T cell DNA methylation is impaired in lupus, causing aberrant overexpression of genes that make the cells pathogenic, both in animal models and in human SLE [19]. DNA methylation patterns are maintained by DNMT1, which is regulated in part by ERK signal transduction [4143]. We therefore used a transgenic C57BL/6 mouse model in which ERK signaling was inducibly impaired. The dnMEK transgene contains three mutations - substitutions of serines 218, 222 and lysine 97 to alanine - and a tetracycline response element. A second transgene, CD2rt-TA, containing a reverse tetracycline transactivator under the control of a CD2 promoter restricts the dnMEK activity to T cells. In the presence of DOX, the dnMEK causes a ~60% reduction in phosphorylation of its substrate ERK, only in T cells [31]. Using this model we previously reported that reduced ERK signaling lowered DNMT1 mRNA levels, resulting in increased expression of the methylation-sensitive genes encoding CD11a and CD70 and the formation of anti-dsDNA IgG antibodies in female mice. However, no kidney disease was observed because the C57BL/6 mice carrying the transgenes appear to lack genes that contribute to organ-specific disease observed in human lupus. Clinical manifestations of lupus-like disease in mice are strain-dependent, requiring additional genes for full disease development [30]. This situation is similar to hydralazine-induced autoimmunity in humans [44]. SJL mice possess lupus-susceptibility genes making them susceptible to chemically induced lupus but they do not spontaneously develop the disease [45, 46]. Therefore, we made dnMEK+CD2rtTA +(C57BL/6 × SJL)F1 hybrid animals and used them in the present study to investigate the role of gender on lupus disease when ERK was similarly impaired. Our results confirm that impaired ERK signaling resulted in increased IgG anti-dsDNA antibody in female double transgenic mice. They further showed that male mice failed to make anti-dsDNA antibody even when both transgenes were present and activated by DOX treatment (Figs. 1, ,3).3). The presence of IgG anti-dsDNA antibody correlated with kidney disease, since no disease was observed in kidneys from the females in the absence of DOX, or in male mice either in the presence or absence of DOX. DOX activated dnMEK, decreased DNMT1 mRNA and enhanced CD70 and CD11a gene expression in males comparable to female mice. Therefore the failure in males to produce pathogenic antibody must result from sex hormones or other gender-specific differences.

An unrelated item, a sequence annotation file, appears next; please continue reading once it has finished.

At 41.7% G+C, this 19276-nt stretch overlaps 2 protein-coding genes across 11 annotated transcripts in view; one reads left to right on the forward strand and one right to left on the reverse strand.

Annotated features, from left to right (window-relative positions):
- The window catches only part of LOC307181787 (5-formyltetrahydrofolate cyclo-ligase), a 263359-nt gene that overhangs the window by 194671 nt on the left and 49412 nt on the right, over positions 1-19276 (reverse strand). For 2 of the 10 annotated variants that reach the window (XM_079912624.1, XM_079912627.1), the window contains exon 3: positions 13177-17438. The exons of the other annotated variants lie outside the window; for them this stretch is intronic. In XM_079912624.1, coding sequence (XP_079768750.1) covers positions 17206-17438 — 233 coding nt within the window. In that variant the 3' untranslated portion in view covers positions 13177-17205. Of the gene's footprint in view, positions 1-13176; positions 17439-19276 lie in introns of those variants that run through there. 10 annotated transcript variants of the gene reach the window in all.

Sex hormones are thought to be responsible for the female predominance observed in SLE. The role of estrogen, which influences both humoral and cellular immunity, has been widely studied and particularly in the NZB/W F1 mouse model of spontaneous SLE [47]. Female NZB/W F1 females die of SLE more rapidly than do males [6, 48]. Autoantibody formation is accelerated by estradiol treatment of the females [6, 49] while tamoxifen, an estrogen blocker, ameliorates disease progression [50]. However, estrogen may be more important in mediating disease severity than incidence. In people, lupus tends to flare during pregnancy [51] and estrogen supplementation is associated with mild lupus flares [52]. Our observation that estrogen greatly enhanced anti-dsDNA antibody only in female mice when ERK was impaired supports this hypothesis.